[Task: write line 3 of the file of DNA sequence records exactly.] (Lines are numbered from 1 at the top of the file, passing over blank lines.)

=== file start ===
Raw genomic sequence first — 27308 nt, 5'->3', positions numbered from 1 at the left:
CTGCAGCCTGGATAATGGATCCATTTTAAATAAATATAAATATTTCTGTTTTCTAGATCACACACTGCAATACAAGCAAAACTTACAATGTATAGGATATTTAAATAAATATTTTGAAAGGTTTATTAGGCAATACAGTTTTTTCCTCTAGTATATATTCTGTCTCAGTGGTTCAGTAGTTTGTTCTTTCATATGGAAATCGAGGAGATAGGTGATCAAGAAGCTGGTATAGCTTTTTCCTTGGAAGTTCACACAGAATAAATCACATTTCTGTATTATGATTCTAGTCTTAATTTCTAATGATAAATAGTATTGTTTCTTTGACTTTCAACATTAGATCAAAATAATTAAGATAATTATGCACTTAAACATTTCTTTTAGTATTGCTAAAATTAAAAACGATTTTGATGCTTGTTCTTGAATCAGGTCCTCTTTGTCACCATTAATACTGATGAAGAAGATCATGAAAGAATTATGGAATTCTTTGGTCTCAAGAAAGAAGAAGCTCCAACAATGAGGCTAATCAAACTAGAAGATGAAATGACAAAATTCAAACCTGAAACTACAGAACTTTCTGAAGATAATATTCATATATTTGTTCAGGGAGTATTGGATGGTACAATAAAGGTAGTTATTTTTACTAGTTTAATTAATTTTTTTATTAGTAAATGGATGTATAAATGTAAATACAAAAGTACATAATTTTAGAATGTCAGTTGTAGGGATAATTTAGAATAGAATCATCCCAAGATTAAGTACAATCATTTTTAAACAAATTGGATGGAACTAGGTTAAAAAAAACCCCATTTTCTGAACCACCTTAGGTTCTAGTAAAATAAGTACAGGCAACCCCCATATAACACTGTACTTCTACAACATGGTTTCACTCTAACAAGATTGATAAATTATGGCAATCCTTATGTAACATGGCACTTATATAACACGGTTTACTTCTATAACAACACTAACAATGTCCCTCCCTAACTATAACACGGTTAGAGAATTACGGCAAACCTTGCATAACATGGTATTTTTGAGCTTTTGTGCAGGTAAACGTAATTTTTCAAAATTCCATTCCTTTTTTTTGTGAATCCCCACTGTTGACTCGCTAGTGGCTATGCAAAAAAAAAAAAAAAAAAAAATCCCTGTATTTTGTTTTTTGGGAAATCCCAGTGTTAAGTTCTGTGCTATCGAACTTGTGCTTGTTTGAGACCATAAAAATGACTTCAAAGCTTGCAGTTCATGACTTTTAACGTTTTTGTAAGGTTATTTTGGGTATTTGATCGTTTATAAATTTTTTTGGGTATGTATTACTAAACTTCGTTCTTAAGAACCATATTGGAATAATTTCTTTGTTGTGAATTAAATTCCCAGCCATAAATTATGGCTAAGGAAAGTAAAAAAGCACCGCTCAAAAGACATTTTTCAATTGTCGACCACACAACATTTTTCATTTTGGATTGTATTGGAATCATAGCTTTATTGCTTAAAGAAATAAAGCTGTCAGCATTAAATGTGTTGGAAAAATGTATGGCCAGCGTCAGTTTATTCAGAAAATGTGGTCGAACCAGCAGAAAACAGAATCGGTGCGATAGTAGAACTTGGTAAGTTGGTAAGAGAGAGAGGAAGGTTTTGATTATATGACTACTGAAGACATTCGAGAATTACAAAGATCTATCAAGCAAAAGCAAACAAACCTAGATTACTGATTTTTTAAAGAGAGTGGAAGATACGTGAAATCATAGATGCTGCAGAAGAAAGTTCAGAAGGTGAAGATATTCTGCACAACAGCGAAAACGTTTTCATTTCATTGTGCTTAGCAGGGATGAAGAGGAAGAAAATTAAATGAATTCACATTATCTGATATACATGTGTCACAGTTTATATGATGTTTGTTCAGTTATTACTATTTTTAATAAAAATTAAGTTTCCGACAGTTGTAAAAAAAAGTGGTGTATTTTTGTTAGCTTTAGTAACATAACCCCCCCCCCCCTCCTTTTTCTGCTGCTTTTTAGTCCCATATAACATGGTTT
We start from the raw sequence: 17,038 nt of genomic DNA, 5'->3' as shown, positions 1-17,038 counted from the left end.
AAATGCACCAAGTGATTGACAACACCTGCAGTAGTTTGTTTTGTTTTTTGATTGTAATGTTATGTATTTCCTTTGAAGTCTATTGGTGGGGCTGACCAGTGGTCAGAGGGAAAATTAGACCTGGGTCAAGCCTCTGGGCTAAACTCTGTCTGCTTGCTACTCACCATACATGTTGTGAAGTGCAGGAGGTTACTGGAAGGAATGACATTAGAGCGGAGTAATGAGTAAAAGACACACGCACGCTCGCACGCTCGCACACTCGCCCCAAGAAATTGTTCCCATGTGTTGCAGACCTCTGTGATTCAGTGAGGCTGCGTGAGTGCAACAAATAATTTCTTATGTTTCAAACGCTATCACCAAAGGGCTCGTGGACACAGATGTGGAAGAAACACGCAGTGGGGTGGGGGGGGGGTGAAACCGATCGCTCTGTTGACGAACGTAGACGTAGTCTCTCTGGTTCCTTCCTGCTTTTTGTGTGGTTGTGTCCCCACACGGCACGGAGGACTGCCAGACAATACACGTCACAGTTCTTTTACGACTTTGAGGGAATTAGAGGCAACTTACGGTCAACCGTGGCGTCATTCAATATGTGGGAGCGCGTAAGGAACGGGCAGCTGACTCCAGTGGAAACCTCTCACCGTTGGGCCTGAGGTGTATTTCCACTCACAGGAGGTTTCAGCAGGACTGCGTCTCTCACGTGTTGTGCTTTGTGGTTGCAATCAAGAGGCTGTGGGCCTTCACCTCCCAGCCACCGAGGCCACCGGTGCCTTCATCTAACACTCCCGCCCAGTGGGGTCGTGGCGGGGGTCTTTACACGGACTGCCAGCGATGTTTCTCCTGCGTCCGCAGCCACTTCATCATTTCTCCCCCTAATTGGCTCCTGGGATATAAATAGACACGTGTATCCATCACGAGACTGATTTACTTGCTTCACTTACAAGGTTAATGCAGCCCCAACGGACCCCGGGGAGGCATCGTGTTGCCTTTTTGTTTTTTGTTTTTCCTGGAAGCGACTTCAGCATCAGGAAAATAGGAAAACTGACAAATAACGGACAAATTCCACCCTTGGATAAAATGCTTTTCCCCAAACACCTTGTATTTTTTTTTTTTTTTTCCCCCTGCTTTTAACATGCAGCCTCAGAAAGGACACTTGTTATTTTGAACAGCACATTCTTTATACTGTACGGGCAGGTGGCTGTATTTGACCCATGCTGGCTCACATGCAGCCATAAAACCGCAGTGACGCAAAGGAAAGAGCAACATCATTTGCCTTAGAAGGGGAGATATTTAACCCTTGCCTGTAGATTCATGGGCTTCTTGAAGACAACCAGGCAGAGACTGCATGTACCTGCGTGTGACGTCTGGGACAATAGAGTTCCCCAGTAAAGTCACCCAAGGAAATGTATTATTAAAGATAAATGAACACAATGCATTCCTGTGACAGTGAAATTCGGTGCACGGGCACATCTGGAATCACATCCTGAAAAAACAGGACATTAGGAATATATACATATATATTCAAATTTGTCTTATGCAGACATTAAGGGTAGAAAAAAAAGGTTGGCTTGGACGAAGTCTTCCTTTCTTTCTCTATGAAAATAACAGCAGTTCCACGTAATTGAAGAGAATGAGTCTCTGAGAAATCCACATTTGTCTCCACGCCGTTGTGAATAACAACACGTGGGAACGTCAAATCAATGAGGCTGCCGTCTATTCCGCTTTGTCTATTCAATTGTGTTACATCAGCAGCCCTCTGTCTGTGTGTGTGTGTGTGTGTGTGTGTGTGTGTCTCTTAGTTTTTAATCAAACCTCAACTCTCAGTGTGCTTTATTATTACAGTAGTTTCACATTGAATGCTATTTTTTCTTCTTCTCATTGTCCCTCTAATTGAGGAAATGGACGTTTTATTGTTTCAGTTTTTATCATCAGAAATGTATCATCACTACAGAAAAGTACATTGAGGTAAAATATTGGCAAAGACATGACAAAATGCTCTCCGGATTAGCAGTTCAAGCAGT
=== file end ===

We start from the raw sequence: 17,038 nt of genomic DNA, 5'->3' as shown, positions 1-17,038 counted from the left end.